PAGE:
Talking Cleaning with Mike Bixenman


There is a lot of interest in cleaning PCBs assembled with no-clean solder pastes. Recently I discussed the topic with my good friend Mike Bixenman of Kyzen.

Dr. Ron (DR): Mike, many of the best performing lead-free and lead containing solder pastes today are no-cleans. They have been designed to solve assembly problems like graping and the head-in-pillow defect. For the vast majority of applications, the small amount of residue left by a no-clean is not a problem. However, some assemblers want the performance of no-cleans, but need to clean the no-clean residue as they have extreme reliability or cosmetic requirements. Are there cleaning solutions for these situations?

Mike Bixenman (MB): Absolutely!

DR: Can you tell use a little bit about these cleaning solutions?
MB: Several factors come into consideration when engineering electronics assembly cleaning agents. Design factors include the soil make-up, heat exposure, Z-axis clearance under bottom termination components, material compatibility, and cleaning equipment. Typical process goals require that all flux be removed in one cleaning cycle, shiny solder joints (no chemical attack to the alloy), fast production speed, no material effect to labels and other materials of construction, long chemistry bath life, and low operating concentrations.

Cleaning solutions vary depending on the cleaning equipment. For solvent systems, a solvent cleaning agent is needed – with properties that allow for non-flammability, constant boiling mixture, and being environmentally-friendly to workers and the environment. For solvent cleaning agents that are rinsed with water, the cleaning agent requires a solvent mixture that can be rinsed with water while matching up to the soil and cleaning equipment. For aqueous cleaning agents, the cleaning agent is engineered with properties that provide solvency for the soil, polarity for inducing a dipole and/ or to oxidize and reduce the soil, low surface tension to reduce the wetting angle, buffers to stabilize pH, defoaming to reduce the tendency to foam at high pressures, and inhibitors to widen the passivation range on metallic alloys.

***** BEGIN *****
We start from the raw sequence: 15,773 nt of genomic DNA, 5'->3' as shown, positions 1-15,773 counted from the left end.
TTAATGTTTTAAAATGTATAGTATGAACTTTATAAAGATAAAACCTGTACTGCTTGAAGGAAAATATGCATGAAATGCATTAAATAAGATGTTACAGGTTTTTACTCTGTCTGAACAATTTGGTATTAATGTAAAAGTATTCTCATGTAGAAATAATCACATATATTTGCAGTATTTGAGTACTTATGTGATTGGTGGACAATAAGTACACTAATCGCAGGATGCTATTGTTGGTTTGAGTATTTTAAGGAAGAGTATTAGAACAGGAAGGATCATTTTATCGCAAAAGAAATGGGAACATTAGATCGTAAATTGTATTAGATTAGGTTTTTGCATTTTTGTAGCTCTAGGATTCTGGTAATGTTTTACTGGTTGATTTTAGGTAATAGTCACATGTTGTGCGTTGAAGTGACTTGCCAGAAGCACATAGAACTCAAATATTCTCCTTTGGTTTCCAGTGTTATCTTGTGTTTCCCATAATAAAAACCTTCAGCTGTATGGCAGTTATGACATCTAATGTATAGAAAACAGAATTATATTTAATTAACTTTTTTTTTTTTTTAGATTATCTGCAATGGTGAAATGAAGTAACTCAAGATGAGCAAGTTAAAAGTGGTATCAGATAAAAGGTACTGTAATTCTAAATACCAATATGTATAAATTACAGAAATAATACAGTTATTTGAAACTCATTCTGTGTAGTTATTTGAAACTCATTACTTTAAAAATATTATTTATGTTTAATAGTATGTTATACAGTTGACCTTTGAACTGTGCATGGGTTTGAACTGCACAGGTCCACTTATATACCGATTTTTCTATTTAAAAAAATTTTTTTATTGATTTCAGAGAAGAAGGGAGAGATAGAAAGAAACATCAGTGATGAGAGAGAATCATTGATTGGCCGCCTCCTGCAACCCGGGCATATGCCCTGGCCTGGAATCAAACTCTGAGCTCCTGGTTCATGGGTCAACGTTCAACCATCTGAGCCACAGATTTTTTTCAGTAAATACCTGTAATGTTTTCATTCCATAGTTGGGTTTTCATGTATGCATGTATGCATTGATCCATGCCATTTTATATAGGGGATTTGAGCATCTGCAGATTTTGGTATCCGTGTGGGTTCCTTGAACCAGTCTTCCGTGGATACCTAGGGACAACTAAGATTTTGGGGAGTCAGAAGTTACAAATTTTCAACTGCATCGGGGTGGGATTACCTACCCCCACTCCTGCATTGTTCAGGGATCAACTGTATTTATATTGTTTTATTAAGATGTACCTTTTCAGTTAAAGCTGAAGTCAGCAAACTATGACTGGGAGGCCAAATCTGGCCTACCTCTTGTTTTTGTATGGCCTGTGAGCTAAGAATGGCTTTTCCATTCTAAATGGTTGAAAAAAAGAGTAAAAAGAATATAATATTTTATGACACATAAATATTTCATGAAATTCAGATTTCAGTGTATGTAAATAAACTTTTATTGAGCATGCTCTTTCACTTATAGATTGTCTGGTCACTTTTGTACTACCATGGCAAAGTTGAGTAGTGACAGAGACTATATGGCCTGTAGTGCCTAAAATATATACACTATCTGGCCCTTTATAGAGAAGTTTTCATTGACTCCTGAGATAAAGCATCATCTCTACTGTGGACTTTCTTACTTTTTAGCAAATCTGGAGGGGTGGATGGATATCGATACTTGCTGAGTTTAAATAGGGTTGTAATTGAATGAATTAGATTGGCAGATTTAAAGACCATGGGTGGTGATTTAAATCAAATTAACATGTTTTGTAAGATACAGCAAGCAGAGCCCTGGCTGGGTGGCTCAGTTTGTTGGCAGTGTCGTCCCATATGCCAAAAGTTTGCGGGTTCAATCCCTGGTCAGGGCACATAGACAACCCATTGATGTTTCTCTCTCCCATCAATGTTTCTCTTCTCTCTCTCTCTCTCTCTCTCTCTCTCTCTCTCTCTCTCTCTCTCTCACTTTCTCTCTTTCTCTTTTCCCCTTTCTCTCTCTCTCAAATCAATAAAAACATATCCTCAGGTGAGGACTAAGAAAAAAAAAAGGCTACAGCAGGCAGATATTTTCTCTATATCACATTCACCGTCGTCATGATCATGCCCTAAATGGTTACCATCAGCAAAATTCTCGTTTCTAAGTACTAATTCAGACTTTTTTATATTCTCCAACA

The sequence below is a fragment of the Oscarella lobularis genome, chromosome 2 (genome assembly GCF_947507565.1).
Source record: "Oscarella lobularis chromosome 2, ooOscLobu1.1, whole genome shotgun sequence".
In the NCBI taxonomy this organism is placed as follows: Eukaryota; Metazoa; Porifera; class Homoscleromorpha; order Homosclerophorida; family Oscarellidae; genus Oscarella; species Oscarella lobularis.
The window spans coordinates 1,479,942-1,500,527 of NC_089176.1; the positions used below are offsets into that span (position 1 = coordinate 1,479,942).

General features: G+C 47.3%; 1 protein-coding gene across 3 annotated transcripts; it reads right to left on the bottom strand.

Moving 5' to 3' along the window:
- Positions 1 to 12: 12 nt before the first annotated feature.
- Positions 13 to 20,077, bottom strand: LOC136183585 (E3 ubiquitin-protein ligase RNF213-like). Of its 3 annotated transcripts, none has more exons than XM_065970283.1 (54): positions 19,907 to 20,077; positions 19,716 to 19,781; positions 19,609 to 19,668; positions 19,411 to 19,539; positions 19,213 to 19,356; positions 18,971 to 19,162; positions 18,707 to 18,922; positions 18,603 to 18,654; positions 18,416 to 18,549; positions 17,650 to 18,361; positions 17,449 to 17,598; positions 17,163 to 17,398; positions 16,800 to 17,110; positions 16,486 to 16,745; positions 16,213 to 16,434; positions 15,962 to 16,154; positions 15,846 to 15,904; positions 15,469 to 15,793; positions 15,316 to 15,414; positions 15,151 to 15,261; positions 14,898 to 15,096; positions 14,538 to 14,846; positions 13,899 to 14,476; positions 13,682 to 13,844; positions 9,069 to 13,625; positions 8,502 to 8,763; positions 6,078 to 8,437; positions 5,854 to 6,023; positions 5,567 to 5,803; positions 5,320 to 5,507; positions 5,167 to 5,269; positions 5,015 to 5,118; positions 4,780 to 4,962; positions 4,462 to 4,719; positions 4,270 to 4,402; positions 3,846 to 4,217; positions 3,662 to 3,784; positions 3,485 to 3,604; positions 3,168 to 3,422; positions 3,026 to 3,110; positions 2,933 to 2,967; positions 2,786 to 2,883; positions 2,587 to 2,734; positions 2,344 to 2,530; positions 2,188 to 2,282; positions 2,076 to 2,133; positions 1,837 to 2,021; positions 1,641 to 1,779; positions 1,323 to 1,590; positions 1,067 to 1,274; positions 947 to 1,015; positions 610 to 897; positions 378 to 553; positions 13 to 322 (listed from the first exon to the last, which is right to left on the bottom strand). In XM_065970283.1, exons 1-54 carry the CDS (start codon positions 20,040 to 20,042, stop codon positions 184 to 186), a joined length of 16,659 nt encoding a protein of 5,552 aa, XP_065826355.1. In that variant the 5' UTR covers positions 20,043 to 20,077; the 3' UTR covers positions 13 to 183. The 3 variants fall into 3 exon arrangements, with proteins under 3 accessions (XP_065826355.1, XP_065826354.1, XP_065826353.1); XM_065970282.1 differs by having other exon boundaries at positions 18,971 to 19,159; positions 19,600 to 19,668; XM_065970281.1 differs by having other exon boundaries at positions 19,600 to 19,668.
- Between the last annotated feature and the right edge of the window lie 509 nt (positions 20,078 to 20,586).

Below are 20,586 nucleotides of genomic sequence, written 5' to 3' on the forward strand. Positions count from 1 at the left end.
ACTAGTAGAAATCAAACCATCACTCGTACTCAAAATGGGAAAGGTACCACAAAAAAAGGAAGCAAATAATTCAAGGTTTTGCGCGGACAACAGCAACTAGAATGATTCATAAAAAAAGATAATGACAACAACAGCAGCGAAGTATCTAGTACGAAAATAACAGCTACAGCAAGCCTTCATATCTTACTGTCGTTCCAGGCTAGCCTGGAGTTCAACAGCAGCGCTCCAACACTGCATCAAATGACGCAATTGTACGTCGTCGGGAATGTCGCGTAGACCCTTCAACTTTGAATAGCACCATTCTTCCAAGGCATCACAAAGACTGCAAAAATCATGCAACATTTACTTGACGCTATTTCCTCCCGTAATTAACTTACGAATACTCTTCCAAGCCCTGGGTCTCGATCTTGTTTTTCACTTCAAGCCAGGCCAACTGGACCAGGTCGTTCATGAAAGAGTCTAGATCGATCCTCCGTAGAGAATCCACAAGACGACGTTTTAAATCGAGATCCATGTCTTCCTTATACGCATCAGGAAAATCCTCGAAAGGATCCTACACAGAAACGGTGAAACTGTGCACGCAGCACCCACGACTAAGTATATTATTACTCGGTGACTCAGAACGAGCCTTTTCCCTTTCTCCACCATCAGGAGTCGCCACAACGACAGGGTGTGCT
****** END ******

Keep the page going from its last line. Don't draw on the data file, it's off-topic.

The most critical property is the nature of the soil. As soldering temperatures rise and the time exposed to higher temperatures increase, solder paste material supplies must improve the oxygen barrier and prevent flux burn out. This requires higher molecular weight compositions that may change the nature of the soil and the cleaning solution needed to remove the soil. Other factors such as processing conditions and how these conditions can change the soil’s cleaning properties must be considered. For example, excessive exposure to heat may polymerize the flux residue rending the soil uncleanable. To better understand and plan for these factors, solubility testing and matching the cleaning agent to the soil assist formulators in designing cleaning agents that are effective on a wide range of soldering material residues.

DR: What type of equipment is typically needed?
MB: Two key factors must be matched to clean:
1: Potential energy of the cleaning agent for the soil and
2: Kinetic energy of cleaning machine for delivering the cleaning agent to the soil necessary to create a flow channel needed to rapidly displace the soil.